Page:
The Edmonton Oilers have been one of the league’s best stories through the first quarter of the season. Few experts picked the Oilers to make the playoffs prior to the season, but they are tied for the second-most points in the NHL through 23 games.
Edmonton began the season 5-0-0 for the first time since 1985-86 while outscoring the opposition 22-13. Then, after going through a 5-5-2 slump, the Oilers have surged to the top of the Pacific Division with a 4-1-1 run in their last six games.
While many believe it’s just a two-man show in Oil Country, Connor McDavid and Leon Draisaitl aren’t the only players who have contributed to Edmonton’s outstanding start. Here are the Oilers’ individual award winners through the first quarter.
Hart Trophy (Most Valuable Player) and Selke Trophy (Best Defensive Forward) – Leon Draisaitl
It’s almost impossible for any other player to be considered the most valuable player to his team with Connor McDavid on the roster. However, Cam Talbot was arguably just as important to the Oilers as McDavid in 2016-17 when they made the playoffs for the first time in 11 seasons. This season, Draisaitl is having a similar impact. He began the season on an eight-game point streak, went a couple games without registering a point, and is now riding a 13-game point streak (longest in the NHL this season).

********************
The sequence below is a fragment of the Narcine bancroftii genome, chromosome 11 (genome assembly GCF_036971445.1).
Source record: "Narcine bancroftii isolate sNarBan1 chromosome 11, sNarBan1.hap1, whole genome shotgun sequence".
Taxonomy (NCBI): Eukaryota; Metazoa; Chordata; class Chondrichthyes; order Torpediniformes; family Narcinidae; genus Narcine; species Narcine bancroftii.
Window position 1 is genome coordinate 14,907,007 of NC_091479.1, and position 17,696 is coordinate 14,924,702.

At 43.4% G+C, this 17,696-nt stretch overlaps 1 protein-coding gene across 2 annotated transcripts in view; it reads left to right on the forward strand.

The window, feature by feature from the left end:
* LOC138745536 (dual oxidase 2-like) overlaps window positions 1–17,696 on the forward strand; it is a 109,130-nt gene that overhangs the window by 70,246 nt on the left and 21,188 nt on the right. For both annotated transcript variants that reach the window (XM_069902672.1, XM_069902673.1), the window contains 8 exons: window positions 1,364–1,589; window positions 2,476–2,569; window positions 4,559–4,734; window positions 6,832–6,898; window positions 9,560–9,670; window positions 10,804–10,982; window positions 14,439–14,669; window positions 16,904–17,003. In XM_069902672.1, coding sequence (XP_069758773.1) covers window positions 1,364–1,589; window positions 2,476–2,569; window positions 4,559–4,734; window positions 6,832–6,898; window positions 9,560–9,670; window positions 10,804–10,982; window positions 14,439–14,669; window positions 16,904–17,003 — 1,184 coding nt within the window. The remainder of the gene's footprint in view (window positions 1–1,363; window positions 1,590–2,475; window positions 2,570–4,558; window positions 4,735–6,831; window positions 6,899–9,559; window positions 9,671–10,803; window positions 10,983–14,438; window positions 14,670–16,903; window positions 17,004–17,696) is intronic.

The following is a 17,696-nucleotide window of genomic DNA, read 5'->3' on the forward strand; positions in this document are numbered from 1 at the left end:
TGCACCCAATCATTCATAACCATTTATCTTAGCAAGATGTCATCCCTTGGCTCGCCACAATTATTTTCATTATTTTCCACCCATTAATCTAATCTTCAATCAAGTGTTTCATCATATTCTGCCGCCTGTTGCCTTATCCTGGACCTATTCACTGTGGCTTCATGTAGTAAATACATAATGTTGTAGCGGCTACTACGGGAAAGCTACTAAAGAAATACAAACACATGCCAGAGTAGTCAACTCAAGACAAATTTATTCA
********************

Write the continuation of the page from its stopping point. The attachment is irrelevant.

The 24-year-old has had a meteoric rise to become one of the league’s most dominant two-way forces over the past two seasons. Since the start of the 2018-19 season, Draisaitl’s 149 points are second only to his linemate McDavid, who has 159. More impressively, Draisaitl became the first NHL player to score 40 or more points through the first 21 games of a season since Mario Lemieux in 2002-03. He also surpassed Jari Kurri for the most overtime goals in franchise history in a 4-3 win over the Washington Capitals on Oct. 24.
However, he isn’t just an elite point producer. Draisaitl is also responsible and diligent in the defensive zone and can be trusted to kill penalties. There’s a strong possibility McDavid could emerge as the team’s most valuable player by the All-Star break, but Draisaitl deserves the honour up to this point.